Diabetologia 03/2001; 44(2):249-58. · 6.49 Impact Factor
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    ABSTRACT: The study was designed to investigate the prevalence of celiac disease (CD) among 2.5-year-old children in a Swedish urban population with a high incidence of CD. Six hundred ninety apparently healthy children, born in the 12-month period of July 1992 through June 1993, were screened for immunoglobulin A (IgA) antigliadin antibodies and IgA antiendomysium antibodies, and those antibody-positive at repeated testing were further investigated with intestinal biopsy. Of the 690 children, 6 were both IgA antigliadin antibody- and IgA antiendomysium antibody-positive, and 7 were antiendomysium antibody-positive but antigliadin antibody-negative. Jejunal biopsy, performed in 12 cases, manifested partial or total villous atrophy in 8 cases. Thus, together with an additional child whose parents declined the offered biopsy, but whose response to a gluten-free diet confirmed the presence of CD, the prevalence of CD in the study series was 1.3% (9/690; 95% confidence interval:.4-2.2). However, independent of the study, an additional 22 cases of symptomatic, biopsy-verified CD have already been detected in the birth cohort of 3004 children. The prevalence of CD in our study series was high, at least 1.0%, but may be as high as 2.0% if the frequency of silent CD is as high as we have found in the remaining unscreened cohort. These findings confirm that CD is one of the most common chronic disorders.
    PEDIATRICS 02/2001; 107(1):42-5. · 4.47 Impact Factor
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    ABSTRACT: Dyschondrosteosis (DCO) and hypochondroplasia (HCH) are common skeletal dysplasias characterized by disproportionate short stature. The diagnosis of these conditions might be difficult to establish especially in early childhood. Point mutations and deletions of the short stature homeobox containing gene (SHOX) are detected in DCO and idiopathic short stature with some rhizomelic body disproportion, whereas mutations in the fibroblast growth factor receptor 3 (FGFR3) gene are found in 40-70% of HCH cases. In this study, we performed mutational analysis of the coding region of the SHOX gene in five DCO and 18 HCH patients, all of whom tested negative for the known HCH-associated FGFR3 mutations. The polymorphic CA-repeat analysis, direct sequencing and Southern blotting were used for detection of deletions and point mutations. The auxological and radiological phenotype of these patients was carefully determined. Three novel mutations in DCO patients were found: (1) a deletion of one base (de1272G) (according to GenBank accession nos. Y11536, Y11535), resulting in a premature stop codon at position 75 of the amino acid sequence; (2) the transversion C485G resulting in the substitution Leu132Val; and (3) the transversion G549T causing an Arg153Leu substitution. These substitutions segregate with the DCO phenotype and affect evolutionarily conserved homeodomain residues, based on a comparison of homeobox containing proteins in 13 species. Moreover, these changes were not found in 80 unrelated, unaffected individuals. This strongly suggests that these mutations are pathogenic. The phenotype of our patients with DCO and HCH varied from mild to severe shortness and body disproportion. These results further support clinical and genetic heterogeneity of dyschondrosteosis and hypochondroplasia.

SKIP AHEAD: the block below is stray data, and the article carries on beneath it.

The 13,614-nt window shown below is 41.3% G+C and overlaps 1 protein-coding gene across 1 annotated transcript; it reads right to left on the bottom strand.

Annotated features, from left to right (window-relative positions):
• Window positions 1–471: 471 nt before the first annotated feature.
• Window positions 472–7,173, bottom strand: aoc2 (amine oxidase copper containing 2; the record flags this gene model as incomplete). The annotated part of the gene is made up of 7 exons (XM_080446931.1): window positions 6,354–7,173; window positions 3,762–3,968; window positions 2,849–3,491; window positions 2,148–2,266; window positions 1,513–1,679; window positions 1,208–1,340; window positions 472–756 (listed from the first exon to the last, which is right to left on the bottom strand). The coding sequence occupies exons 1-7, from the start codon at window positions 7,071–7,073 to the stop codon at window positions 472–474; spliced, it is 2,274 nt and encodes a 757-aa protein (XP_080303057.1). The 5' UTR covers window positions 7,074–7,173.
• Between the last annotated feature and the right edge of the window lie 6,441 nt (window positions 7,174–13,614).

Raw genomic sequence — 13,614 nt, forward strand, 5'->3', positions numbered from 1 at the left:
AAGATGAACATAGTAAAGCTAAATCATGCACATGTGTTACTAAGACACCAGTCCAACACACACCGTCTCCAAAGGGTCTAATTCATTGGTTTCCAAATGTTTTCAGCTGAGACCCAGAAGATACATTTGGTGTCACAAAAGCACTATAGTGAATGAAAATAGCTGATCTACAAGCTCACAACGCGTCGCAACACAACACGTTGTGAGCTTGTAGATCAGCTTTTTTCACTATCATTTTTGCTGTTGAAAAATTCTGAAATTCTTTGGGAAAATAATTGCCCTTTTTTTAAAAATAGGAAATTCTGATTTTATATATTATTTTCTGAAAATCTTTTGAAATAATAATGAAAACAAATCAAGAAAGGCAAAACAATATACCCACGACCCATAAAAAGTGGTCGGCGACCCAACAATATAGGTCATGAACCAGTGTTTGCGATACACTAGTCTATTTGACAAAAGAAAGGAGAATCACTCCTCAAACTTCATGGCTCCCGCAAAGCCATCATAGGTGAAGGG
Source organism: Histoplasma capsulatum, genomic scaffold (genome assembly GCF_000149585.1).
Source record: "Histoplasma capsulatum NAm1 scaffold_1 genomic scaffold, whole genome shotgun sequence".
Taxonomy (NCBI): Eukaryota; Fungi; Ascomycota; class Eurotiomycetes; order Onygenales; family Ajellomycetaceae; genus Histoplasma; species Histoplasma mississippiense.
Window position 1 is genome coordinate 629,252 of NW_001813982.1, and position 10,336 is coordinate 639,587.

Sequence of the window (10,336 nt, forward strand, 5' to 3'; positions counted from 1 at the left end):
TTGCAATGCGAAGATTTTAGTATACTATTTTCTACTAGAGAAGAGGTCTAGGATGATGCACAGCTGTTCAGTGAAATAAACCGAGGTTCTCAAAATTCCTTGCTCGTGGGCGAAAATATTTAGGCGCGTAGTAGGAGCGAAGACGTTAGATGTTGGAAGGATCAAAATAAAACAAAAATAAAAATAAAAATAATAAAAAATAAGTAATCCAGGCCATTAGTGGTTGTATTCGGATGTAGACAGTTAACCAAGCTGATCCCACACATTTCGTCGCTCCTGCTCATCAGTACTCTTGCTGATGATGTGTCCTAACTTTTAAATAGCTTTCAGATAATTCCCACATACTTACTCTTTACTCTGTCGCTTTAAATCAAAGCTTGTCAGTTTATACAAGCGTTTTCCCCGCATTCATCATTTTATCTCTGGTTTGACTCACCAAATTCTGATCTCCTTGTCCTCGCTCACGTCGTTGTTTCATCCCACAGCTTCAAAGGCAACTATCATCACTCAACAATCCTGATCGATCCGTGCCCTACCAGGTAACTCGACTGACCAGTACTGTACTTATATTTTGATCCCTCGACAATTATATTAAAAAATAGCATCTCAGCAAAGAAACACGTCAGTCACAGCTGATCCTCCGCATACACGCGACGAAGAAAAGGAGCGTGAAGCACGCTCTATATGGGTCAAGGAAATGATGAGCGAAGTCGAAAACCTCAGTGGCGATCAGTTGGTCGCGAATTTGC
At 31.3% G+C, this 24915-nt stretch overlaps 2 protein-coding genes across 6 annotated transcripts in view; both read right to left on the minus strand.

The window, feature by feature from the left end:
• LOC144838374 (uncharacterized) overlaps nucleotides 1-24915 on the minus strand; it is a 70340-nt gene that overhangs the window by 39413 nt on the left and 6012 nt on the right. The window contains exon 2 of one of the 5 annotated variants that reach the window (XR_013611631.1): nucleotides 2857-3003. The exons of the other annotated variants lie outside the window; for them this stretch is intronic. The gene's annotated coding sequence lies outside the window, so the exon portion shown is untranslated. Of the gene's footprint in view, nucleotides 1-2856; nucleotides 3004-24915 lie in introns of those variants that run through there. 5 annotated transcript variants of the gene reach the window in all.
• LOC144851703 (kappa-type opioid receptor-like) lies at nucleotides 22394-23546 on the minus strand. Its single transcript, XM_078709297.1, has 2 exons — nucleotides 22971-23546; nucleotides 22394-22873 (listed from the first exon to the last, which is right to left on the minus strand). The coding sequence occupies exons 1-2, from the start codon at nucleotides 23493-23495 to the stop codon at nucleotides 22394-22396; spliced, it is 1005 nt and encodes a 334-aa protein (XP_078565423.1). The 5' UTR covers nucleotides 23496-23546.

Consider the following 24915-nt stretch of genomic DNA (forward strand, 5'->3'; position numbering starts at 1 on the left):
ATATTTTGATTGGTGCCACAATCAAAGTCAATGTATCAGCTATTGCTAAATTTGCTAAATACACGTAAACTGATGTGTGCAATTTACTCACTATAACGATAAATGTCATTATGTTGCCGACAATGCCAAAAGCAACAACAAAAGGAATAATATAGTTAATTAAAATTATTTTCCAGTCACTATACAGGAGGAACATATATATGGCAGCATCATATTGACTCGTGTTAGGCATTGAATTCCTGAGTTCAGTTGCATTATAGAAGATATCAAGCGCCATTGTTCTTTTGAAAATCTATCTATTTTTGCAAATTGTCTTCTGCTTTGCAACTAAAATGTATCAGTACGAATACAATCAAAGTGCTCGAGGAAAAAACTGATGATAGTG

Human Genetics 09/2000; 107(2):145-9. · 4.63 Impact Factor

Publication Stats

2k Citations
460.01 Total Impact Points


  • 2013
    • Skåne University Hospital
      Malmö, Skåne, Sweden
  • 2005
    • City of Malmö
      Malmö, Skåne, Sweden
  • 1977–2004
    • Lund University
      • Department of Paediatrics
      Lund, Skane, Sweden
  • 1995–2002
    • Malmö University
      Malmö, Skåne, Sweden
  • 1999
    • Sahlgrenska University Hospital
      Goeteborg, Västra Götaland, Sweden
  • 1998–1999
    • Karolinska Institutet
      Solna, Stockholm, Sweden
  • 1995–1998
    • Uppsala University Hospital
      • Department of Pediatrics
      Uppsala, Uppsala, Sweden
  • 1988
    • Helsingborgs Lasarett
      Hälsingborg, Skåne, Sweden
    • Glostrup Hospital
      Glostrup, Capital Region, Denmark
    • Karolinska University Hospital
      • Department of Clinical Microbiology
      Stockholm, Stockholm, Sweden